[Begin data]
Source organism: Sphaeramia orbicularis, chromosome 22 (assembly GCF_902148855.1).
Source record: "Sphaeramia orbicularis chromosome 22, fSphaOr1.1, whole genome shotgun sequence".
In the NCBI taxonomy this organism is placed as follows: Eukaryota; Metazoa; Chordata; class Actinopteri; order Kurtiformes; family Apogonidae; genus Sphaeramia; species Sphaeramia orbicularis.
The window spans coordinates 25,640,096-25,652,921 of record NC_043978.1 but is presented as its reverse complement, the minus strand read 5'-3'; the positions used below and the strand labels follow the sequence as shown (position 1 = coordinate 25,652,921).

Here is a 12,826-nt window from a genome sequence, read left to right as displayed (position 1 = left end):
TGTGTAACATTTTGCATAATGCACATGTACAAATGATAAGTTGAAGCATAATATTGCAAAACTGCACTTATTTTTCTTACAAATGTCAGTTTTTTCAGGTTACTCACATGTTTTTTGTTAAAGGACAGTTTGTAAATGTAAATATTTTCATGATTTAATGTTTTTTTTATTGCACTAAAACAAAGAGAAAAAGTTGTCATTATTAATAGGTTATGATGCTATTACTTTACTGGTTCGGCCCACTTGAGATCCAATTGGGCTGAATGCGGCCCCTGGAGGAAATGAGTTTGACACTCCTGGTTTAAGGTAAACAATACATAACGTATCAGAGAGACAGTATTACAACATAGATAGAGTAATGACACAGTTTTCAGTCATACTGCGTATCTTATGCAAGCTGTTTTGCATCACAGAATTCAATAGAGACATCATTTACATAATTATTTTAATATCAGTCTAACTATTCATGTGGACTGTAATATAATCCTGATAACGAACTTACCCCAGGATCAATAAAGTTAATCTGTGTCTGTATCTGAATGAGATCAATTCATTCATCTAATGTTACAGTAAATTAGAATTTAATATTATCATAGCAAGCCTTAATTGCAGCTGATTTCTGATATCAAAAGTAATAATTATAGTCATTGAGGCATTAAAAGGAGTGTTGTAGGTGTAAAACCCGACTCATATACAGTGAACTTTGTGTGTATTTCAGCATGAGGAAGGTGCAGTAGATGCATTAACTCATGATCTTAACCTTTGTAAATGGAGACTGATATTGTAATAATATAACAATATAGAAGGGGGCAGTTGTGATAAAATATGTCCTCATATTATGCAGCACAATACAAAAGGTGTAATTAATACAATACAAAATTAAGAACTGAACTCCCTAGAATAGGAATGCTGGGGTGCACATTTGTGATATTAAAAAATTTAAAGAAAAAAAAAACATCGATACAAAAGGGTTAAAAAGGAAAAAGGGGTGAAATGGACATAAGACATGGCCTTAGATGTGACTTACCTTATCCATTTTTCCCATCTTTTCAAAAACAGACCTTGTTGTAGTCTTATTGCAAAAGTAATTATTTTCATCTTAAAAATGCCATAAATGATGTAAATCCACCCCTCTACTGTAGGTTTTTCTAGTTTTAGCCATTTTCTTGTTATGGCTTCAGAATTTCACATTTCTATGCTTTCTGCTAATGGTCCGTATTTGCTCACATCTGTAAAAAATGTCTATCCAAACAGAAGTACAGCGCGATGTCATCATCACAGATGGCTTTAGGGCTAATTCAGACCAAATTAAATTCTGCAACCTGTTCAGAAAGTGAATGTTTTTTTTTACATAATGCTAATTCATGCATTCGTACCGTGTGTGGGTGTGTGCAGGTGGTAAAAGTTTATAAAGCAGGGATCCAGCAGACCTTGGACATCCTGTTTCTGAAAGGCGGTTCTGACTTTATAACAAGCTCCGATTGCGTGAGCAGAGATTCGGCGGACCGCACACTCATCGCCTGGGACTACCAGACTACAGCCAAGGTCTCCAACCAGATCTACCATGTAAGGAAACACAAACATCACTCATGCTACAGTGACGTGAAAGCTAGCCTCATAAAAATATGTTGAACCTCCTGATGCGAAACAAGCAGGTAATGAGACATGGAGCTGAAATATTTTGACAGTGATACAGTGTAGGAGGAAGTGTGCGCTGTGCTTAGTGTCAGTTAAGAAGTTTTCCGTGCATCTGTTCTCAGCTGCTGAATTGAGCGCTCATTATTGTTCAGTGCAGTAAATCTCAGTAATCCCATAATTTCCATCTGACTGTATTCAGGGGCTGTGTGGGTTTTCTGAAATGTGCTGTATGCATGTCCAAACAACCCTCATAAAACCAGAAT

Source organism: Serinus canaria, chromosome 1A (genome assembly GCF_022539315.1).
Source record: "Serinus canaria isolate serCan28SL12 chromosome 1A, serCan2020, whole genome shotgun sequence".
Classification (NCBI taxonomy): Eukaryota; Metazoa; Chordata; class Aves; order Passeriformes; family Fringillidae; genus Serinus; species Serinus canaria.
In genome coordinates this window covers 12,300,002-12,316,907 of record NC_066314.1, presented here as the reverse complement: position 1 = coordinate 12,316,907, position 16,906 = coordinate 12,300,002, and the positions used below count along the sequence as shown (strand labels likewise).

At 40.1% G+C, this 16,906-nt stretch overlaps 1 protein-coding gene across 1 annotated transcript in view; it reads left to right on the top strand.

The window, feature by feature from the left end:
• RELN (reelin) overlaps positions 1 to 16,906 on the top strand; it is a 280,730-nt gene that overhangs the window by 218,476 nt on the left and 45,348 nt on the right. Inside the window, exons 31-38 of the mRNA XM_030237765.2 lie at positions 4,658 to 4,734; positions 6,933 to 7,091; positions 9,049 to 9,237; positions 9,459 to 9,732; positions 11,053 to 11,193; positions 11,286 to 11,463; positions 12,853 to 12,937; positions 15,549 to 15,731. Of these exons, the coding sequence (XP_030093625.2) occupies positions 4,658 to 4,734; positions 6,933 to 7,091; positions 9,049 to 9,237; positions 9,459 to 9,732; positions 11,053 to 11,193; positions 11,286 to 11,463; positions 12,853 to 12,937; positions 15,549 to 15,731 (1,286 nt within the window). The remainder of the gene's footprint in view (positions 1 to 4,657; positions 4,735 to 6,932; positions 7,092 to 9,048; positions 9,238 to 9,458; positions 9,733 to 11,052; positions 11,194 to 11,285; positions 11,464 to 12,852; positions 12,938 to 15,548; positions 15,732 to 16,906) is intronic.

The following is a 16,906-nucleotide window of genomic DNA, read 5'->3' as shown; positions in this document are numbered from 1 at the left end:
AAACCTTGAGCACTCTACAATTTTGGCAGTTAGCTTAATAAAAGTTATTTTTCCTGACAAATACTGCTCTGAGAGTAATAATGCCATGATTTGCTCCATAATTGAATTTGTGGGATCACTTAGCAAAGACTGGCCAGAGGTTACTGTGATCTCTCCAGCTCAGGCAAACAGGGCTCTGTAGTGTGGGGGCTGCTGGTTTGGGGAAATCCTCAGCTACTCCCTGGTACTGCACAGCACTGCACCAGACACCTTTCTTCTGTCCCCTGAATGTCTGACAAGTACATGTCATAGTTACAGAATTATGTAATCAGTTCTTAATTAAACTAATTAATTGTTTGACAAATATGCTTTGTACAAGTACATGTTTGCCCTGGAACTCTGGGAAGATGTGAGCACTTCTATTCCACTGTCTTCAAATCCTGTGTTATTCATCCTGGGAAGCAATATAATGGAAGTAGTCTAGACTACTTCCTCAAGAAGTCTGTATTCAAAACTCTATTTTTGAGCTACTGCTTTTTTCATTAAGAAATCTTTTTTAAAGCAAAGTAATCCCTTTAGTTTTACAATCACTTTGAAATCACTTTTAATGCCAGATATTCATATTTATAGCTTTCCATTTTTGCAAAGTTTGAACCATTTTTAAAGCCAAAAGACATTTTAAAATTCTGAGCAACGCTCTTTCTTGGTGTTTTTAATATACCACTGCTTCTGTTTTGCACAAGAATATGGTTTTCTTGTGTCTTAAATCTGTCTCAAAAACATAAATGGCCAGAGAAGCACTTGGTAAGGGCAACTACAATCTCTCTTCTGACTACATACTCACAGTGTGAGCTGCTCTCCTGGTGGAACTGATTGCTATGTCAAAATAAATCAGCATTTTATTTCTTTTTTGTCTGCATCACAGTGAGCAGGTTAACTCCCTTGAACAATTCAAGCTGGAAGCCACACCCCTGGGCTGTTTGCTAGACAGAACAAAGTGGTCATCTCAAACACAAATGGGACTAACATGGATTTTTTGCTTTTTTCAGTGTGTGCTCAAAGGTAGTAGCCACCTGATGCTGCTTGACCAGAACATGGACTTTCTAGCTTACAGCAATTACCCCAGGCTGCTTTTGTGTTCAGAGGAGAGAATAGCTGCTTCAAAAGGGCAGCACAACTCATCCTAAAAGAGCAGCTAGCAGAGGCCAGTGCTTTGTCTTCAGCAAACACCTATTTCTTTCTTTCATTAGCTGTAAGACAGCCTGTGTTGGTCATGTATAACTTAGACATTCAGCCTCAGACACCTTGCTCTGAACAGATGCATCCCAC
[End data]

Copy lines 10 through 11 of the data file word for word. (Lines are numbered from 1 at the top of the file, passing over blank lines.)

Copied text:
In genome coordinates this window covers 12,300,002-12,316,907 of record NC_066314.1, presented here as the reverse complement: position 1 = coordinate 12,316,907, position 16,906 = coordinate 12,300,002, and the positions used below count along the sequence as shown (strand labels likewise).

At 40.1% G+C, this 16,906-nt stretch overlaps 1 protein-coding gene across 1 annotated transcript in view; it reads left to right on the top strand.